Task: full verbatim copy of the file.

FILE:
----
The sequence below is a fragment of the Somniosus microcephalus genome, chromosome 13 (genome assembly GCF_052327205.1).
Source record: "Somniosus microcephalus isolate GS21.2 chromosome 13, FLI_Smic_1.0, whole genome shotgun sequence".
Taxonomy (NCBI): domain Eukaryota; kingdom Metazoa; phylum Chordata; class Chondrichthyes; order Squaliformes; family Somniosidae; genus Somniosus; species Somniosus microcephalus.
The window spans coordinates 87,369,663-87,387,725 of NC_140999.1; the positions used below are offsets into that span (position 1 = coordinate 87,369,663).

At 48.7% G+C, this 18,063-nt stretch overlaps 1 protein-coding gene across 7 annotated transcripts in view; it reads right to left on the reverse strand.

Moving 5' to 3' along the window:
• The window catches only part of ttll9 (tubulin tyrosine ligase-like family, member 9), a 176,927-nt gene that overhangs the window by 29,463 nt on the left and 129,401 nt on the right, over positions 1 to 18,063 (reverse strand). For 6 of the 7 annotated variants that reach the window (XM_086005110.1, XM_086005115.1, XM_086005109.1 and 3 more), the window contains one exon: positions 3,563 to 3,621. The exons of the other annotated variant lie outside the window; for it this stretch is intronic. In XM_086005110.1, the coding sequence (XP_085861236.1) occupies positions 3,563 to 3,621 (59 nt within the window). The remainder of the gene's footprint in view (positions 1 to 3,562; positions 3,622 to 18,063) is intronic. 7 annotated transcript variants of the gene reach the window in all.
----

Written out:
The sequence below is a fragment of the Somniosus microcephalus genome, chromosome 13 (genome assembly GCF_052327205.1).
Source record: "Somniosus microcephalus isolate GS21.2 chromosome 13, FLI_Smic_1.0, whole genome shotgun sequence".
Taxonomy (NCBI): domain Eukaryota; kingdom Metazoa; phylum Chordata; class Chondrichthyes; order Squaliformes; family Somniosidae; genus Somniosus; species Somniosus microcephalus.
The window spans coordinates 87,369,663-87,387,725 of NC_140999.1; the positions used below are offsets into that span (position 1 = coordinate 87,369,663).

At 48.7% G+C, this 18,063-nt stretch overlaps 1 protein-coding gene across 7 annotated transcripts in view; it reads right to left on the reverse strand.

Moving 5' to 3' along the window:
• The window catches only part of ttll9 (tubulin tyrosine ligase-like family, member 9), a 176,927-nt gene that overhangs the window by 29,463 nt on the left and 129,401 nt on the right, over positions 1 to 18,063 (reverse strand). For 6 of the 7 annotated variants that reach the window (XM_086005110.1, XM_086005115.1, XM_086005109.1 and 3 more), the window contains one exon: positions 3,563 to 3,621. The exons of the other annotated variant lie outside the window; for it this stretch is intronic. In XM_086005110.1, the coding sequence (XP_085861236.1) occupies positions 3,563 to 3,621 (59 nt within the window). The remainder of the gene's footprint in view (positions 1 to 3,562; positions 3,622 to 18,063) is intronic. 7 annotated transcript variants of the gene reach the window in all.